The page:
Several years ago I had the chance to visit the capital city of Brazil, Brasilia. It is a remarkable in many ways chiefly owing to it’s centrally planned, modernist architecture, but also because it is very poignant example of a single architectural style–modernism. The city’s chief architect, Oscar Niemeyer, died this week at the impressive age of 104. He is one of the twentieth century’s greatest architects and he continued working from his hospital bed, right up to his death.
Niemeyer’s designs are a window to the heart of the modernist dream that was emerging in Brazil in the middle of last century. Although it seems foreign in many ways looking at the way the city was conceived and designed gives us some insight into our own dreams and ambitions. Every major city in the United States has one or more modernist building nestled between representatives of other architectural movements that mute the force of the modernist vision.
Brasilia is one of a few cities I have visited over the years that grew up from scratch. That is to say, it was founded and settled in the last generation. It’s like Las Vegas in that respect.
A key difference is that the Brazilian government commissioned Niemeyer to design and build the entire city. As a result all of the buildings in the Federal District are modernist. As you can see from the map above, the city was designed in an aircraft-like pattern–almost signifying Brazil’s mounting up on the eagle’s wings of progress and taking flight. It was to be an ideal city, a representation of the dreams of modernity–unity, dominance, control, and convenience.
A brief look at a map demonstrates this. The urban plan by Lucio Costa arranges the city into groups of buildings by purpose–hotels and leisure, government, retail, residential. Most (if not all) residential housing is in the form of flats or apartments–some quite large–grouped into a sections. Each section has it’s own gas station, for example. Other than that, if I recall, residents travel to the part of town where they shop or conduct business. In this respect, Brasilia is a city predicated on the automobile and something of a pedestrian disaster.
Our growing understanding of the ecological problems associated with fossil fuels means that, in many respects, Brasilia is no longer and ideal city. In fact, in many respects it stands as a representative of the human desire to conquer nature and impose artificial order on a creation that has its own order–one we either don’t understand or refuse to take time to understand.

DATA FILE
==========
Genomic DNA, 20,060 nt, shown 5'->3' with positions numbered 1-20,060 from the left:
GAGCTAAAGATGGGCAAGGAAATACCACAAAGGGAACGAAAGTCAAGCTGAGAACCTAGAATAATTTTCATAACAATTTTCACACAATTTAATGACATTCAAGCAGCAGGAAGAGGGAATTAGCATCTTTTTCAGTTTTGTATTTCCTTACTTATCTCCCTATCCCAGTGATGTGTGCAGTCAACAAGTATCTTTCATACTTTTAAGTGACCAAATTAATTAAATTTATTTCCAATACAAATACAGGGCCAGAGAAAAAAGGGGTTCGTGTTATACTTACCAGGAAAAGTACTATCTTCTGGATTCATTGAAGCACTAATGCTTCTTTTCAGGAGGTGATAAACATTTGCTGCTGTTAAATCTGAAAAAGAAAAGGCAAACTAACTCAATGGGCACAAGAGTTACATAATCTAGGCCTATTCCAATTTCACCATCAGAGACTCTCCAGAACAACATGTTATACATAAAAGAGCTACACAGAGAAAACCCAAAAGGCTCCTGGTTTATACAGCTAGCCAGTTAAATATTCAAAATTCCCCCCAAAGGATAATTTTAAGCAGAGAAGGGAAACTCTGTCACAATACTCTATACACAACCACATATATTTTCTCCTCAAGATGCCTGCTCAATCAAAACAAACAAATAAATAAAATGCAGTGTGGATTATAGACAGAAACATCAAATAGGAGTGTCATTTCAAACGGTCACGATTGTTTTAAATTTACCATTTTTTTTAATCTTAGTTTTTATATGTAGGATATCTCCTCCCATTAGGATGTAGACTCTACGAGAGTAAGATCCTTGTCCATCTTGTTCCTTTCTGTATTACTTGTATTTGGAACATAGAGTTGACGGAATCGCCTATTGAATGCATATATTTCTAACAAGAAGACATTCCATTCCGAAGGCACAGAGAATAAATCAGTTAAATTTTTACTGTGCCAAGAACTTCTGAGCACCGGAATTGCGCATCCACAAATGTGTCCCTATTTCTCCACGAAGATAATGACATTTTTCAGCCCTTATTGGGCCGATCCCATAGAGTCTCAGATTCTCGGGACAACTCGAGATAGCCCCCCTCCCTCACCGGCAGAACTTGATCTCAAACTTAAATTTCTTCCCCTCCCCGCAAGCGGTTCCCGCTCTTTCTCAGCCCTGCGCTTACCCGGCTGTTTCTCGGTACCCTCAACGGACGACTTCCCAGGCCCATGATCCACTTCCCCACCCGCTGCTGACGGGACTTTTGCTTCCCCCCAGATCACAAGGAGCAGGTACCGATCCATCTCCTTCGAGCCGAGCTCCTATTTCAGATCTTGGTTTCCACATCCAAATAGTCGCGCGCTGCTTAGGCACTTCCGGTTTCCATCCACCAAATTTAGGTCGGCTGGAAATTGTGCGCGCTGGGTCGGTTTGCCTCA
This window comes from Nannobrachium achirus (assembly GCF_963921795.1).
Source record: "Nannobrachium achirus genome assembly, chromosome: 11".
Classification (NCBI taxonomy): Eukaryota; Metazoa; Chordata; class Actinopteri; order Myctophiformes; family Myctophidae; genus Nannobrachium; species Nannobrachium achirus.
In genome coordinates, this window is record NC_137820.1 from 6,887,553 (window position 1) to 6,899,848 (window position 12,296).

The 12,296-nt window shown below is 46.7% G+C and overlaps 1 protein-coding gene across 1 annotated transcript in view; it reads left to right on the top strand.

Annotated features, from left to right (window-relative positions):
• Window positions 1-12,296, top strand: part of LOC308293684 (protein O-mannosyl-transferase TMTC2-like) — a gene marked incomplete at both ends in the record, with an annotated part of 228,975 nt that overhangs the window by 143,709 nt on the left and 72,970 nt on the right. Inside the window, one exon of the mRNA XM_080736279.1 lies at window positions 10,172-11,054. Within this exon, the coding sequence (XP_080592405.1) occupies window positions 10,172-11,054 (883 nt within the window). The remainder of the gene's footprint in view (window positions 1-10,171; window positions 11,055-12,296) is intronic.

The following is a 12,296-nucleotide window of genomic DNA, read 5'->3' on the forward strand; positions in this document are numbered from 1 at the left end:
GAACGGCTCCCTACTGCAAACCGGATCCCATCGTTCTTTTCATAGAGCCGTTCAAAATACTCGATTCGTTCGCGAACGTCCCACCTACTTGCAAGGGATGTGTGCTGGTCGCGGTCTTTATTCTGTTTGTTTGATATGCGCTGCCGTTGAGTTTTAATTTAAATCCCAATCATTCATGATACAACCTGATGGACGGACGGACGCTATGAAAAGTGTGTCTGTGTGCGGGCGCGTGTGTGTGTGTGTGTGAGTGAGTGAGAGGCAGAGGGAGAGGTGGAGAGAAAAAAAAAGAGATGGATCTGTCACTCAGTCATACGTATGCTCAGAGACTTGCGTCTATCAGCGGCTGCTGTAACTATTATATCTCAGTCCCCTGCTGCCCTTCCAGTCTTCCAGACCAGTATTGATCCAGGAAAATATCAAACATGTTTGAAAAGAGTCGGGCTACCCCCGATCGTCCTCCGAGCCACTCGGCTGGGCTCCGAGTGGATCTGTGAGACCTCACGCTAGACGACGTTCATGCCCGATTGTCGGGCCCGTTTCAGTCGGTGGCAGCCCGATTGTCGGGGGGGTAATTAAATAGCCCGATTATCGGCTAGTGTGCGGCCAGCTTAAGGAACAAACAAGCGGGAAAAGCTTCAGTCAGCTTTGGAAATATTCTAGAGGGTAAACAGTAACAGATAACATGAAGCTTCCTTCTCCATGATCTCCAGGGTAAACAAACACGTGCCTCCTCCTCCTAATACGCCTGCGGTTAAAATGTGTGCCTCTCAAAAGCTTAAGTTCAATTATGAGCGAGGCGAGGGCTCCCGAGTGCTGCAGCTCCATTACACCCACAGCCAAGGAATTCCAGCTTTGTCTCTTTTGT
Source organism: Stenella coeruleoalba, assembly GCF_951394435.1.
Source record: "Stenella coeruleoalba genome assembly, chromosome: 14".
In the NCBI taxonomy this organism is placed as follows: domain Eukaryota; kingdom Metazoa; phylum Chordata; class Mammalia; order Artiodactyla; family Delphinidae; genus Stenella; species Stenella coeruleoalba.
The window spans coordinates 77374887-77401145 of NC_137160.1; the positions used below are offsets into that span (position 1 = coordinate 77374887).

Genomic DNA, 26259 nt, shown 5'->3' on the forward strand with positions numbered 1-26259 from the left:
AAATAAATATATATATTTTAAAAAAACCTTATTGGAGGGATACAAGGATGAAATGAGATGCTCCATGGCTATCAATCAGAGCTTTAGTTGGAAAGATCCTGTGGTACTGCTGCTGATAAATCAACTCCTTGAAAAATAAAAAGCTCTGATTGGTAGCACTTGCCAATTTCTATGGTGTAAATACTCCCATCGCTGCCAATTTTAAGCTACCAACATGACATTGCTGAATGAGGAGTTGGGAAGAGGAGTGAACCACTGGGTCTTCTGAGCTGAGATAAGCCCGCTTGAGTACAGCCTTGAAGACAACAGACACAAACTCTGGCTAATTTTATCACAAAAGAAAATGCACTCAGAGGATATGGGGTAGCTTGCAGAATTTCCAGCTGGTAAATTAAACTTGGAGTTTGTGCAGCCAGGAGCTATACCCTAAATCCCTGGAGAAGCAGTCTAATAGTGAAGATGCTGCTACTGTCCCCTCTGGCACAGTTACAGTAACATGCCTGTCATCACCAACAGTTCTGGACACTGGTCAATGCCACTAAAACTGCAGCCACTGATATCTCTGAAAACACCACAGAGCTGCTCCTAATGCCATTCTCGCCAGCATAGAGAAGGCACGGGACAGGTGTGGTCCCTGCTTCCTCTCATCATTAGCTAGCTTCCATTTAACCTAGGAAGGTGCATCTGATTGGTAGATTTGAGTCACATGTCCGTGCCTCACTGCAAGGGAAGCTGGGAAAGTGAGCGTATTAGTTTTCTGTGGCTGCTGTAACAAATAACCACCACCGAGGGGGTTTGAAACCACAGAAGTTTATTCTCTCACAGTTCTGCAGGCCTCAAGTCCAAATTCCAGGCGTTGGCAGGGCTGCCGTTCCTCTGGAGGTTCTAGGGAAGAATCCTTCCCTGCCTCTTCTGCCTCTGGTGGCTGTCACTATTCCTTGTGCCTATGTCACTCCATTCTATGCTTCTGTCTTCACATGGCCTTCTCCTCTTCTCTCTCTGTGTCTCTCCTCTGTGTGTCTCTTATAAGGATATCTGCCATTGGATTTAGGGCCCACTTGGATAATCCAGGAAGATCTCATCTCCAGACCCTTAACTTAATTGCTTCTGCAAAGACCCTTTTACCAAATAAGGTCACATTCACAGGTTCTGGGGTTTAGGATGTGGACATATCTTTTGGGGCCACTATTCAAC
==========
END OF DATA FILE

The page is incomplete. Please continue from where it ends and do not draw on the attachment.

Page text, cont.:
I found the city to be strangely alluring yet repulsive–symmetrical without being beautiful. It’s the architectural counterpart of the jardin à la française–that monstrosity displayed behind the Palace of Versailles: the French formal garden. Truly beautiful cities–like truly beautiful gardens–have a beauty that borders on chaos, rather like and English garden.
The concept of Brasilia turned out to be very different from the reality of the city. In a few short years masses of Brazilians travelled there in search of work.
Many of those unable to secure it ended up living in the numerous favelas that are scattered on the outskirts of the city.
The federal district itself is easily mistaken for Europe–fine shopping, excellent food.
However, a few miles away is intense poverty and a degree of hopelessness for the future. Like all cities, especially those built all at one time, Brasilia is a parable of the presuppositions dominant at the time of its construction:
- That space and must be conquered.
- That beauty is synonymous with order and uniformity.
- That it’s better to start from a blank slate.
- That tradition and convention are of little to no value.
- That the car will be available and affordable for all residents.
Each of these presuppositions is present, to one degree or another, in the way we tend to conceive of our own lived environment.
Here are some ways in which I think this is true:
- We design and build big houses that swallow much of the acreage on which they’re built. We conquer the land, removing trees and creating lawns, rather than creating a design that more appropriately cooperates with the land.
- We value “affordability” and so our new construction tends to utilize uniformity of design as a way to reduce cost. The result: master-planned subdivisions that are simply minor variations on a single theme.
- We build new houses and new subdivisions while large parts of our cities remain uninhabited. It’s better to have a new house than to worry with the hassle of an old house. I’m not sure that most of us love our new houses the way that many of us living in quirky old houses cherish ours.
- Architecturally, we defy convention and tradition in favor of convenience. Roof lines on new homes are a significantly different from those of earlier iterations–Cape Cod, Craftsman, etc.
- We’re still dependent on the car more than we should.